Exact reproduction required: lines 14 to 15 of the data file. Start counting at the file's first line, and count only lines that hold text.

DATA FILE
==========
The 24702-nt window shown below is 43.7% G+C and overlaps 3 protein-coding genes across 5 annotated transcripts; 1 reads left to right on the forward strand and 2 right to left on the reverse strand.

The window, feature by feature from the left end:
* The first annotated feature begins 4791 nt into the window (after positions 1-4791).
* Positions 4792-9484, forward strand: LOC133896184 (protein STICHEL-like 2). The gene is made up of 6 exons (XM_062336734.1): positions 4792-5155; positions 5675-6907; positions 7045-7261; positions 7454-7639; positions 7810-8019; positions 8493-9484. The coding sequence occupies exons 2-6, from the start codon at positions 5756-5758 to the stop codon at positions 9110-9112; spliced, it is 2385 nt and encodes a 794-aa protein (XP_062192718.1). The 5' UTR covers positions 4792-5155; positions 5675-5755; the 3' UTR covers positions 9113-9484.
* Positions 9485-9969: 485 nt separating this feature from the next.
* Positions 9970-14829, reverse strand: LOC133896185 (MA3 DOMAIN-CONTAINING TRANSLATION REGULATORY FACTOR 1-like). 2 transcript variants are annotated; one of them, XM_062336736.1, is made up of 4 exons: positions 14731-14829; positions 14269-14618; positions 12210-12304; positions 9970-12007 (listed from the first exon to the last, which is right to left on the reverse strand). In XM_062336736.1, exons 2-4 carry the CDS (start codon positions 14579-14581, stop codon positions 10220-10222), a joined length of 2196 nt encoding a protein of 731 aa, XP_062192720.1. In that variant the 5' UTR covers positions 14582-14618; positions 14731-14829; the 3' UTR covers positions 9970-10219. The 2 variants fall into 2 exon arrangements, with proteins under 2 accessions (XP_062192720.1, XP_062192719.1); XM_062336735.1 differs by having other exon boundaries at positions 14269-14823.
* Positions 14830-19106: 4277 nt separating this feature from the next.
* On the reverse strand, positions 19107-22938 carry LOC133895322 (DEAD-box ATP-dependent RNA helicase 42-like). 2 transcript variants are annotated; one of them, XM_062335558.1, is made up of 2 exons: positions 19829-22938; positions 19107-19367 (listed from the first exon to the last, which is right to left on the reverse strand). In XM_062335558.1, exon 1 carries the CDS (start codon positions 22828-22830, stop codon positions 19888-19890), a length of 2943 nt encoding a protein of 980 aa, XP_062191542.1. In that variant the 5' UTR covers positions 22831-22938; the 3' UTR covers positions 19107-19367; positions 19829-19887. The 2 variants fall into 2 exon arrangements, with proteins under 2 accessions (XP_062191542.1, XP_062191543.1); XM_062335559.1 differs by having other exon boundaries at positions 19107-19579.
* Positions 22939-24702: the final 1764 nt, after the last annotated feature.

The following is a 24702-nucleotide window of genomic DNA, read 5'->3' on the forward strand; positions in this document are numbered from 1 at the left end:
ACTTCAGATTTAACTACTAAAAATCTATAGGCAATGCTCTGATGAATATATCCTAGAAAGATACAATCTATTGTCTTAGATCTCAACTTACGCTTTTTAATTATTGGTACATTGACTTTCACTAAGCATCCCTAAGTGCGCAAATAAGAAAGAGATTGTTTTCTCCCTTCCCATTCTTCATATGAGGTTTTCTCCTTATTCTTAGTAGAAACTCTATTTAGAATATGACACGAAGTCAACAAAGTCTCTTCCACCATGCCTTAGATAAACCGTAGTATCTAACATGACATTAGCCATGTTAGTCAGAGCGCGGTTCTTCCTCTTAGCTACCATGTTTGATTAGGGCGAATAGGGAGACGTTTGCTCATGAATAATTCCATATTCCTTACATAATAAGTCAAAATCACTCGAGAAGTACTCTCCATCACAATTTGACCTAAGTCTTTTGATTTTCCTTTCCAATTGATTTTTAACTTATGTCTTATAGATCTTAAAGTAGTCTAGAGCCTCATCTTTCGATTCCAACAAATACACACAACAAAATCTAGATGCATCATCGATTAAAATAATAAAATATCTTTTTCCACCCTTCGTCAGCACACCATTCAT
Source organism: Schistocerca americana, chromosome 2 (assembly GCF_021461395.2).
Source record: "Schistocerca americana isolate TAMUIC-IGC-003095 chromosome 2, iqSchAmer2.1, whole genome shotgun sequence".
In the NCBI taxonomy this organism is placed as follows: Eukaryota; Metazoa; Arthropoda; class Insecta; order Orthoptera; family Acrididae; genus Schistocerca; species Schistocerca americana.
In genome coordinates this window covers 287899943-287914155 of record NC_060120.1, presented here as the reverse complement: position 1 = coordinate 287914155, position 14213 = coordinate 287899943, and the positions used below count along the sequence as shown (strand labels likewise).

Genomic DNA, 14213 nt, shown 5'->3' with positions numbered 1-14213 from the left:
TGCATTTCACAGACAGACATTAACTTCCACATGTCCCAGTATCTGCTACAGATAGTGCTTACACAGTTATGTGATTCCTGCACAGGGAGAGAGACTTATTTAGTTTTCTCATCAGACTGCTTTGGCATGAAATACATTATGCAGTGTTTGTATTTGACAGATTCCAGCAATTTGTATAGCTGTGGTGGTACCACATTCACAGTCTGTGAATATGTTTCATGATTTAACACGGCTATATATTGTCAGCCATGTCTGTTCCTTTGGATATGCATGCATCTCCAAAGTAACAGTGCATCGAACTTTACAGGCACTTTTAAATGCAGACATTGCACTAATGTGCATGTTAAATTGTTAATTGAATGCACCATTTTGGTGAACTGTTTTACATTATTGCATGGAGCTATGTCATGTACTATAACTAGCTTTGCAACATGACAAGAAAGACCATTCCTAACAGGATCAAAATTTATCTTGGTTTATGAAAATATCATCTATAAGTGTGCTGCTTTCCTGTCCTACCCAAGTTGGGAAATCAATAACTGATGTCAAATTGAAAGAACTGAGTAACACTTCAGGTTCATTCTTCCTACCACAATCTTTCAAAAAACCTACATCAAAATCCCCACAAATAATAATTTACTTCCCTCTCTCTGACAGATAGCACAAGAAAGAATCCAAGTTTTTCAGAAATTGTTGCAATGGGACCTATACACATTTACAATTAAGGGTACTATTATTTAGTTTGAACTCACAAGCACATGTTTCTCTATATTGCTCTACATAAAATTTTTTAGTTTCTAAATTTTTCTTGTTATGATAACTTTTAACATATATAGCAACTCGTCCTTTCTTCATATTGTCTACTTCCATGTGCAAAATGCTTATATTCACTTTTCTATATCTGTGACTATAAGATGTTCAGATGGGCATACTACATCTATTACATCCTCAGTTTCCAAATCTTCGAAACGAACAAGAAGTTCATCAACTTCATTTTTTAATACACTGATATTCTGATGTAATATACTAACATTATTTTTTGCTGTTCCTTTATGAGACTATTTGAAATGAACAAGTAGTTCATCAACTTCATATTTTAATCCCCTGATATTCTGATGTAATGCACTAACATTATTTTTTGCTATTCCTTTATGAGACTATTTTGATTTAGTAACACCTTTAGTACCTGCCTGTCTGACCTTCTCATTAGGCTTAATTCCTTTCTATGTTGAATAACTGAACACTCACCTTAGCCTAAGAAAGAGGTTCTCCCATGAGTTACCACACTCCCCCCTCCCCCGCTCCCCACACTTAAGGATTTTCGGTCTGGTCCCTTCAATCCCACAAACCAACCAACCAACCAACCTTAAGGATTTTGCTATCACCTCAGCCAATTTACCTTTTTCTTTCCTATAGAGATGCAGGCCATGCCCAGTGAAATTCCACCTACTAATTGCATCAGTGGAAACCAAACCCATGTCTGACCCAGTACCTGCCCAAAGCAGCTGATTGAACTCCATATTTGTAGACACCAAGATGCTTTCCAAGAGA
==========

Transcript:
In the NCBI taxonomy this organism is placed as follows: Eukaryota; Metazoa; Arthropoda; class Insecta; order Orthoptera; family Acrididae; genus Schistocerca; species Schistocerca americana.
In genome coordinates this window covers 287899943-287914155 of record NC_060120.1, presented here as the reverse complement: position 1 = coordinate 287914155, position 14213 = coordinate 287899943, and the positions used below count along the sequence as shown (strand labels likewise).